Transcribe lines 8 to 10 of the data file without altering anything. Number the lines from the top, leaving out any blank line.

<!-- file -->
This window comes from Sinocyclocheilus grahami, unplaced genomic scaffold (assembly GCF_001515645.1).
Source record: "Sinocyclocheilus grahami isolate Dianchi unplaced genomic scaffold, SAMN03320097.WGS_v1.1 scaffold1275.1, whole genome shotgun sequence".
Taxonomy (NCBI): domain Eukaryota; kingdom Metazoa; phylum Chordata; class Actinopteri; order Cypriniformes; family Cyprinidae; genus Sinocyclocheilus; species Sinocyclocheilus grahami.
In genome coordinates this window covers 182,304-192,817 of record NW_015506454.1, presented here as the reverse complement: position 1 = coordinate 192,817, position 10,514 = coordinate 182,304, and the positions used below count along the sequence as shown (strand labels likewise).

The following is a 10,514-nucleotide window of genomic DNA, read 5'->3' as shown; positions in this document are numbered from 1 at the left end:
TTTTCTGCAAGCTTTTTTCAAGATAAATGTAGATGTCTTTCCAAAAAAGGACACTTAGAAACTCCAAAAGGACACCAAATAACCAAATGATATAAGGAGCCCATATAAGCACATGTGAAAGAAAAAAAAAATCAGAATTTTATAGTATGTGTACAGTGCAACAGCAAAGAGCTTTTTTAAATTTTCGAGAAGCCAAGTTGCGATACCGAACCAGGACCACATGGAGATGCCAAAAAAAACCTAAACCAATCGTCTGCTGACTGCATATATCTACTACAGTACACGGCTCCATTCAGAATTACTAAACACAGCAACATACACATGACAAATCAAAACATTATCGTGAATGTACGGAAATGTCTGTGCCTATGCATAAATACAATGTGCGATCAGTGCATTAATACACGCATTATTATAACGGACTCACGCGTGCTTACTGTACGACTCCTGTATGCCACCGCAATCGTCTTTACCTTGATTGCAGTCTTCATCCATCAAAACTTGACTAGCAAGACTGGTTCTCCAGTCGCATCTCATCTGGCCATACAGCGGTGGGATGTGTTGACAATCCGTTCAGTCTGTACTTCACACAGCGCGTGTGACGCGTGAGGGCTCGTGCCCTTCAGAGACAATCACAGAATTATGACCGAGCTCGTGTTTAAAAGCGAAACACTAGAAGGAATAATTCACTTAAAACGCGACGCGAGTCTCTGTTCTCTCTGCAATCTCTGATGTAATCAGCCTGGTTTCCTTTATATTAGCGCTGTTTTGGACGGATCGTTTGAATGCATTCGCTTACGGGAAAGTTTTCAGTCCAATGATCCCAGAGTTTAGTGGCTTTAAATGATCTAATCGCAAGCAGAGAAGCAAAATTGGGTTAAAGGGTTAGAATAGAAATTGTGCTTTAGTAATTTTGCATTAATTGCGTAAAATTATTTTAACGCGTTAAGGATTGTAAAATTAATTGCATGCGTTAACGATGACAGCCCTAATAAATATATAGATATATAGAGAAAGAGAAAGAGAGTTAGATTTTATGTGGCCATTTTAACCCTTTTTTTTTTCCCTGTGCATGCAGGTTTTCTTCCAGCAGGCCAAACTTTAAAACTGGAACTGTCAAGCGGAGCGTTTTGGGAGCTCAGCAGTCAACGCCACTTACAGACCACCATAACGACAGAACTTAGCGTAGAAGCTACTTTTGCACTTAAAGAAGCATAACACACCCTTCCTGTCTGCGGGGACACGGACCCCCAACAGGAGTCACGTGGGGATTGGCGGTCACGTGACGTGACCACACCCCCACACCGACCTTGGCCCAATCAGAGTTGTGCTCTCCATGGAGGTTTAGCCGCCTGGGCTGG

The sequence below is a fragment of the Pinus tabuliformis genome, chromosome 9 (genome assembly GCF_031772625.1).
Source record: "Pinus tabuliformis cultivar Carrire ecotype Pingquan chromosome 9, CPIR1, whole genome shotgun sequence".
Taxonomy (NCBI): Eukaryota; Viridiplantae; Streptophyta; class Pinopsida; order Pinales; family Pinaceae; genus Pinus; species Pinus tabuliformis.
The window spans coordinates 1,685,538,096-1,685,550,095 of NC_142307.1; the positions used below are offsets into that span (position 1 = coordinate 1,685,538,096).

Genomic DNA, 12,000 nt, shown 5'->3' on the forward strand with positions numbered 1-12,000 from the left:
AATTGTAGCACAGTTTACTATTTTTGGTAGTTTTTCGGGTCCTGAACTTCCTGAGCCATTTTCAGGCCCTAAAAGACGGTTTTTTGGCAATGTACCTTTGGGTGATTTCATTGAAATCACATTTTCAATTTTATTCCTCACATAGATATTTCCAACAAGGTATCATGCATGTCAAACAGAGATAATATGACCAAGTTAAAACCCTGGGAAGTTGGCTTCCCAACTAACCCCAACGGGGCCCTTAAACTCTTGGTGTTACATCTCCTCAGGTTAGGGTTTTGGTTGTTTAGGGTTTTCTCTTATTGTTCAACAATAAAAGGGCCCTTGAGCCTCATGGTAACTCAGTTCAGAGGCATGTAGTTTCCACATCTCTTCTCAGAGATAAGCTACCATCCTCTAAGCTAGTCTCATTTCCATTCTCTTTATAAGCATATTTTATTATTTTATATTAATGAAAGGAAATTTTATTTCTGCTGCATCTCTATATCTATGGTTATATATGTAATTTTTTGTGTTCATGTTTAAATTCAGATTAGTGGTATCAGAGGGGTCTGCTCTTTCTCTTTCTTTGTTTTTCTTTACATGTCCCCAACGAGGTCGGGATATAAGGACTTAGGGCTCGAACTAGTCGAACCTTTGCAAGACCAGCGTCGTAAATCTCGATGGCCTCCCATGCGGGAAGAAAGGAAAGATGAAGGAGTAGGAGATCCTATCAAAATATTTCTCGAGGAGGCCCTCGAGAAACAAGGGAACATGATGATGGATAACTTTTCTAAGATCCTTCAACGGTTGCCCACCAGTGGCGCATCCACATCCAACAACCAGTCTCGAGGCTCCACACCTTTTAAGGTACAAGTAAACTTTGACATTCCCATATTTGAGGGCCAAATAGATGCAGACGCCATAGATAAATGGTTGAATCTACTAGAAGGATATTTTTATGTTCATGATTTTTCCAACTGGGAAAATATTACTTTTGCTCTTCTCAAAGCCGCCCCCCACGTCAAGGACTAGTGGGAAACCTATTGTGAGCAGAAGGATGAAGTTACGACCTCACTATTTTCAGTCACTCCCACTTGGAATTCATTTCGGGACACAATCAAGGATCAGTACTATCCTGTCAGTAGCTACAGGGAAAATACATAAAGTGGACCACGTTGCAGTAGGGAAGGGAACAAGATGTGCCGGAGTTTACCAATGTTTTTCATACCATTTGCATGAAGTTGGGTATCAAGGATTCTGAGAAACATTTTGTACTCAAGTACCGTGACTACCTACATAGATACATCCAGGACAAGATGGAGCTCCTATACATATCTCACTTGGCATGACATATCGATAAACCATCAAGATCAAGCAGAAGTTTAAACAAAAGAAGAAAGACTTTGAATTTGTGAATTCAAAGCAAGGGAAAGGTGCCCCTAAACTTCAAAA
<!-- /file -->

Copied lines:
Source record: "Pinus tabuliformis cultivar Carrire ecotype Pingquan chromosome 9, CPIR1, whole genome shotgun sequence".
Taxonomy (NCBI): Eukaryota; Viridiplantae; Streptophyta; class Pinopsida; order Pinales; family Pinaceae; genus Pinus; species Pinus tabuliformis.
The window spans coordinates 1,685,538,096-1,685,550,095 of NC_142307.1; the positions used below are offsets into that span (position 1 = coordinate 1,685,538,096).